Stream the podcast above for more insights into the post-coronavirus supply chain.
The coronavirus has completely disrupted the restaurant industry. Sales are down a staggering amount, and everyday operations have been adjusted on the fly as companies shift to an off-premises-only business model.
But one other way the spread of COVID-19 has affected restaurants is in the supply chain. Restaurants suddenly are having a harder time predicting their supply needs, and distributors in many cases are left with excess product after restaurants have canceled orders. Meanwhile, just as everyday Americans are scrambling to get a hold of hand sanitizer and toilet paper, so, too, are restaurants.
Mitch Plesha, senior director of distribution at Raising Cane's Chicken Fingers, says the coronavirus has presented a problem for the foodservice industry, particularly in the supply chain, that nobody has ever encountered before.
“We all had plans for a hurricane hitting a certain market or a fire at a supplier’s plant. But when you're talking about something that's nationwide impacting everyone, I don't think we've ever prepared for something like that,” he says. “The other thing is the next wave of this thing. We have great suppliers that have wanted to serve customers. But then, as people start getting sick and this thing goes around and they start calling off, what's the next wave of this? I think we're still ramping up in the number of cases. What happens when those people start staying home just out of fear? There are so many more links to the supply chain that we're having to consider now.”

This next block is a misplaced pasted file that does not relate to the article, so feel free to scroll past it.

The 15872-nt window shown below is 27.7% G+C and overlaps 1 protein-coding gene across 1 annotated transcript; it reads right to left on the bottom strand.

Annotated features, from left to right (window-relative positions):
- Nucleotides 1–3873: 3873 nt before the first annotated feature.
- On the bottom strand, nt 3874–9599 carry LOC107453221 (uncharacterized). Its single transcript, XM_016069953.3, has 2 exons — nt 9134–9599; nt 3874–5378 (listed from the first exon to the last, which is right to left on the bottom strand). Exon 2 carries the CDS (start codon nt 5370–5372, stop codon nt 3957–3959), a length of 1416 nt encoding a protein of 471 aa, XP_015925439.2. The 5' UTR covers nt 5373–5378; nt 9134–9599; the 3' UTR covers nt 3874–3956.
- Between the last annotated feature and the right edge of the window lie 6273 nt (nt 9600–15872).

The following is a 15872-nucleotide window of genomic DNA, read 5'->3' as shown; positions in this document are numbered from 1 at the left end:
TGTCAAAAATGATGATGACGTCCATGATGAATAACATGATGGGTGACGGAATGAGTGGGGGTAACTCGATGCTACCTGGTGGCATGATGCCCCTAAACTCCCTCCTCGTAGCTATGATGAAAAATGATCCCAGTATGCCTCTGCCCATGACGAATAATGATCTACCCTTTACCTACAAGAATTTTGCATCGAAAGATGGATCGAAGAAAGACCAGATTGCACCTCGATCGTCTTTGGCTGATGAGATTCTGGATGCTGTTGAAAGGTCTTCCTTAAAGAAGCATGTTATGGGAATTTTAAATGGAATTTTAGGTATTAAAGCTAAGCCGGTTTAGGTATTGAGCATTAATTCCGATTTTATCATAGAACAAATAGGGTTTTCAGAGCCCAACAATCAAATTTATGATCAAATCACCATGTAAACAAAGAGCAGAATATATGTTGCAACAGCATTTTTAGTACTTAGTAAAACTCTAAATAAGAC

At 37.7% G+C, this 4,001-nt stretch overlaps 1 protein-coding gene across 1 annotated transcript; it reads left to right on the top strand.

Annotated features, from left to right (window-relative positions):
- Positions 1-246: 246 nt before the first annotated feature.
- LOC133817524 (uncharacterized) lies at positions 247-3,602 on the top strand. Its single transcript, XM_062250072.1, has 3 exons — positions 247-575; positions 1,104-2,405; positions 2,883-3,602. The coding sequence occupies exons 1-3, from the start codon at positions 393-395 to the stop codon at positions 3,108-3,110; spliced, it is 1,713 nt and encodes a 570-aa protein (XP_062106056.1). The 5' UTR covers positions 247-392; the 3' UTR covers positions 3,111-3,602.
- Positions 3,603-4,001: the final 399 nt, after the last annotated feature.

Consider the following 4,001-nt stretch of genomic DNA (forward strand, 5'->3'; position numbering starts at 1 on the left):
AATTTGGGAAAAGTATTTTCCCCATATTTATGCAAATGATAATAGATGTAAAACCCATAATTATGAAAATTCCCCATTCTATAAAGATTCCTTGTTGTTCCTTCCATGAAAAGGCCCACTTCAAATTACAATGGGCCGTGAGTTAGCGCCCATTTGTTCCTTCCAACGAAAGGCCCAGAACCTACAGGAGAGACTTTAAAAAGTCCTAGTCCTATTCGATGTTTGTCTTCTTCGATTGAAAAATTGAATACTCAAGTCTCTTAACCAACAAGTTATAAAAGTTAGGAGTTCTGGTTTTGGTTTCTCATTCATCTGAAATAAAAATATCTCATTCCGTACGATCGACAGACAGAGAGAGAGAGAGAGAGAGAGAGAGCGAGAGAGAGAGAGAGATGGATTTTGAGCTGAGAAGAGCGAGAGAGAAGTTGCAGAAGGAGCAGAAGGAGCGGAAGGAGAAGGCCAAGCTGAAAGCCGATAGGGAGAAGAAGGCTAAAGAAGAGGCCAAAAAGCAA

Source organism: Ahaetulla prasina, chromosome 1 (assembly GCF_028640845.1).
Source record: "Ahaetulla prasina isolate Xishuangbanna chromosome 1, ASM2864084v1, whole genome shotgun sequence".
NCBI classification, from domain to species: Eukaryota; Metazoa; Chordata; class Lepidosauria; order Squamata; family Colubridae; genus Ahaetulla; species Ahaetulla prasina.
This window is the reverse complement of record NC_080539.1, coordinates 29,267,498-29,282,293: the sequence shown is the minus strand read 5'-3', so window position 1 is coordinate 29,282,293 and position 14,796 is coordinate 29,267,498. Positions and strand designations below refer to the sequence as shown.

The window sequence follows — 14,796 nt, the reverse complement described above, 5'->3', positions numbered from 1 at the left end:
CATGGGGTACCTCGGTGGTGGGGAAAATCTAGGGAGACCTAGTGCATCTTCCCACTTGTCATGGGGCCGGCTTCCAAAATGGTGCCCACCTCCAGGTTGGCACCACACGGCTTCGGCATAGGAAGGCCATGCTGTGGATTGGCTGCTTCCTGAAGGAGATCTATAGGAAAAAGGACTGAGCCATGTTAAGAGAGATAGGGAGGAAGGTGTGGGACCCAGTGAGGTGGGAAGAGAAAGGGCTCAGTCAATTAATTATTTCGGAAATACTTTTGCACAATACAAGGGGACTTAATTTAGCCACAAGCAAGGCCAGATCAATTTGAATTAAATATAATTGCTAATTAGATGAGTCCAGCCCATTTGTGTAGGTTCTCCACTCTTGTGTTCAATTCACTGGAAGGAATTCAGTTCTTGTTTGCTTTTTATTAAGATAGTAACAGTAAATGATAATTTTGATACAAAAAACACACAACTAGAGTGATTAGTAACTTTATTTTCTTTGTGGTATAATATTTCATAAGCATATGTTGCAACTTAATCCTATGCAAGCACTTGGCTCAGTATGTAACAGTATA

Plesha joined Jeff Dorr, chief customer officer at ArrowStream, and Bill Michalski, chief product officer at ArrowStream—a supply chain technology company that relies on data to enhance foodservice companies’ supply decisions—on a recent episode of QSR’s podcast Fast Forward to discuss what restaurant operators should do now to protect their supply for the future, and to dispel the misperceptions that have taken root across the industry in the wake of coronavirus. Stream the podcast above.